In addition to Stage Mothers, tonight’s line up includes: “1/5” by Jes Tokarski; “In The Air Tomorrow Night” by j. Snodgrass; “Blood Orange” by Marcus Scott; “A Play Within A Play” by Hilary Lyons; “Cog and Em” by Nolan Miles; and “Pausing at the Fringe” by David Healey.

The RLTP 10-Minute Play Fest is a one-night only event on Monday January 28 at 7:30pm.  Tickets are $10 each and available online at www.roadlesstraveledproductions.org, or by calling the RLTP Box Office at (716) 629-3069.  Seating is limited. Advance purchase required.

Theatre Review: ‘The Christians’ at Road Less Traveled Theatre

The cast of “The Christians” at Road Less Traveled Theatre.

The spirit moved a full house to attend opening night of “The Christian”’ presented by Road Less Traveled Productions, ironically housed in the former Christian Center in downtown Buffalo. The audience is the congregation for this production, and the stage is the altar in a sleek, contemporary mega church, with a faux stained glass window as a video screening, lots of microphones, and plenty of conviction. It’s in this setting of a weekly worship service that playwright Lucas Hnath’s slow-simmering script posts the question “What if there is no Hell?”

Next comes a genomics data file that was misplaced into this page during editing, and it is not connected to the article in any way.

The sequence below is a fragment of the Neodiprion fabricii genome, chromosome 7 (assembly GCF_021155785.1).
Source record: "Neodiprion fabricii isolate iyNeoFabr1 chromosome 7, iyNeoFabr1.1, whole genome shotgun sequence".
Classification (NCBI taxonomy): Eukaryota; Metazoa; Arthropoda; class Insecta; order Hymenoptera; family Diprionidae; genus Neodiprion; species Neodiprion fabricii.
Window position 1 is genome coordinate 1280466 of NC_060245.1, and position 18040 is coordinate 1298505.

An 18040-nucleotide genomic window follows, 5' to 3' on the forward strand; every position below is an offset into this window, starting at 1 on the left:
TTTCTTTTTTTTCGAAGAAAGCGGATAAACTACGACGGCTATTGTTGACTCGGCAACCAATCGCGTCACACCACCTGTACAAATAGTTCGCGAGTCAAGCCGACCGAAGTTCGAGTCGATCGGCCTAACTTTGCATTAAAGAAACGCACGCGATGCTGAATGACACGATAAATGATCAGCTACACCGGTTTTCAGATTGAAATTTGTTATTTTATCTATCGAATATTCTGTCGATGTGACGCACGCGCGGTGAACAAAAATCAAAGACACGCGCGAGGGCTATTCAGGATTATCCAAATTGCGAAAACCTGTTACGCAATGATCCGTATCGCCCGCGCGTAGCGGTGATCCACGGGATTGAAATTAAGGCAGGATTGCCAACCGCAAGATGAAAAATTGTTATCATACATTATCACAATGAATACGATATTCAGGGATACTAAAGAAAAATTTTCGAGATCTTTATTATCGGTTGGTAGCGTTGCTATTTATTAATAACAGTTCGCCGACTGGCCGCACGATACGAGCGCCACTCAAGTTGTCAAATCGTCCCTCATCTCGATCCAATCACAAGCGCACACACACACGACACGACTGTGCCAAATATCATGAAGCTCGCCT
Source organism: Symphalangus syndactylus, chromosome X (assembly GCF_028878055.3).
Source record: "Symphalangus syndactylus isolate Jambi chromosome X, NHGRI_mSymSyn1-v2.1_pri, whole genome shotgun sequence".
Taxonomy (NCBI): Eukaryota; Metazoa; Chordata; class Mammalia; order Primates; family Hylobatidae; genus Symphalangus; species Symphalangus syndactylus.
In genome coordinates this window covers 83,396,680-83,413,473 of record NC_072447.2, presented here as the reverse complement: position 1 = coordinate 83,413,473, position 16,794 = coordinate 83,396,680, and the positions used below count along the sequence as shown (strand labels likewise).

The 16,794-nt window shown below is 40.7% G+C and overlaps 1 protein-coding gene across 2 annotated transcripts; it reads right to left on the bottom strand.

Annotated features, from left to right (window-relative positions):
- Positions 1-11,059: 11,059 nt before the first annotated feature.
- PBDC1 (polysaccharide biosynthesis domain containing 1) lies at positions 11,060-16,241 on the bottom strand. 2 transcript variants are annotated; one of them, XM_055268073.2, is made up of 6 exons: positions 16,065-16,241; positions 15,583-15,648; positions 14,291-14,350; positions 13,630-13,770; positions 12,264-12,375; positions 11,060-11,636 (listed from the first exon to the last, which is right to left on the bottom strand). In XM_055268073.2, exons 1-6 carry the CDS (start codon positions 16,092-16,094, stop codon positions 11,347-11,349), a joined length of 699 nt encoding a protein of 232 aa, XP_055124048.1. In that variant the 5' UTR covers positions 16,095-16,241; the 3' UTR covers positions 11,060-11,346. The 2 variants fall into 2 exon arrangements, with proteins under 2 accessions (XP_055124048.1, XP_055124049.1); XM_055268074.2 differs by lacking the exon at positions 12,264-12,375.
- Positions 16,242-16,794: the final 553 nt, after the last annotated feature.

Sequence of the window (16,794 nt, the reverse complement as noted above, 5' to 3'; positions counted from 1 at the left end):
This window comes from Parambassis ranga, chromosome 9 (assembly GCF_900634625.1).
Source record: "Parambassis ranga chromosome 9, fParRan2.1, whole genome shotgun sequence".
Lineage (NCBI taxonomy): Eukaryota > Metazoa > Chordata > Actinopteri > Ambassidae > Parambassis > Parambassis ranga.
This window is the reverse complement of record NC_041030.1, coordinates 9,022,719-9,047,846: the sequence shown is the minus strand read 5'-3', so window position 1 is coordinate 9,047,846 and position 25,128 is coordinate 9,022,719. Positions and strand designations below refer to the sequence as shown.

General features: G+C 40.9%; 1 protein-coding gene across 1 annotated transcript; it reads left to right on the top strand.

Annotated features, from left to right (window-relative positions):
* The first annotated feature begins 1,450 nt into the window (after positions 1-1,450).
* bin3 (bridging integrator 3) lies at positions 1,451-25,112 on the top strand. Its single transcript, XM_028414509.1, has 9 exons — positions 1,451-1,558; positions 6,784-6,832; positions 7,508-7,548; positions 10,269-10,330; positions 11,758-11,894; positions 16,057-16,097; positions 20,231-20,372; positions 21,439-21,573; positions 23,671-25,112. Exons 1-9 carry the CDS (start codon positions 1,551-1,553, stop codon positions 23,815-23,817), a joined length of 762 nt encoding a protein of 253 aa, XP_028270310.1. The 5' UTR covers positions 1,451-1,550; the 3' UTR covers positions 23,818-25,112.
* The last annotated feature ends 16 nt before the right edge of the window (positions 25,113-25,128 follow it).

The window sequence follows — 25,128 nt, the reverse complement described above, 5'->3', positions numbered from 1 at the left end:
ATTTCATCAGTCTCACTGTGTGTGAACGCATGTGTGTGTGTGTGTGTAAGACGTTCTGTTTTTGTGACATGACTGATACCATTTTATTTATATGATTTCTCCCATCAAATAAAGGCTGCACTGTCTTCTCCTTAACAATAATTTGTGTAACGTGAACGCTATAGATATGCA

. . .ends Road Less Traveled’s 14th season in a provocative way.

That earth-shattering message is delivered by ‘Pastor’ Dave Hayes who is perfectly slick as the spiritual leader of his stalwart congregation. His long and passionately delivered sermon is in four parts: Where Are We Now, A Powerful Urge, The Fires of Hell, and A Radical Change. It’s almost an academic construct: the first section reviews the church’s history and Pastor offers thanks as the church debt is now paid. In section two, he retells how he met his wife on an airplane when he passed her a note that says “I have a powerful urge to communicate with you but the distance between us is insurmountable.” All heck breaks loose in section three, where he unfolds the heart of his message: at a conference for pastors he heard a story of a young man who died saving his little sister’s life. He wasn’t Christian, but he was a selfless hero. Where’s his eternal reward?  Or is he to be punished for his lack of belief? The debate begins in section four as the Pastor and Associate Pastor (in a riveting performance by Aaron Moss) fire Biblical quotes and heartfelt statements at each other in debate. This is the good stuff: the passion between leader and rising leader, the unspoken tension between the Pastor’s wife and the church elder. The heart-felt question from a congregant. Hayes and Moss are perfectly matched.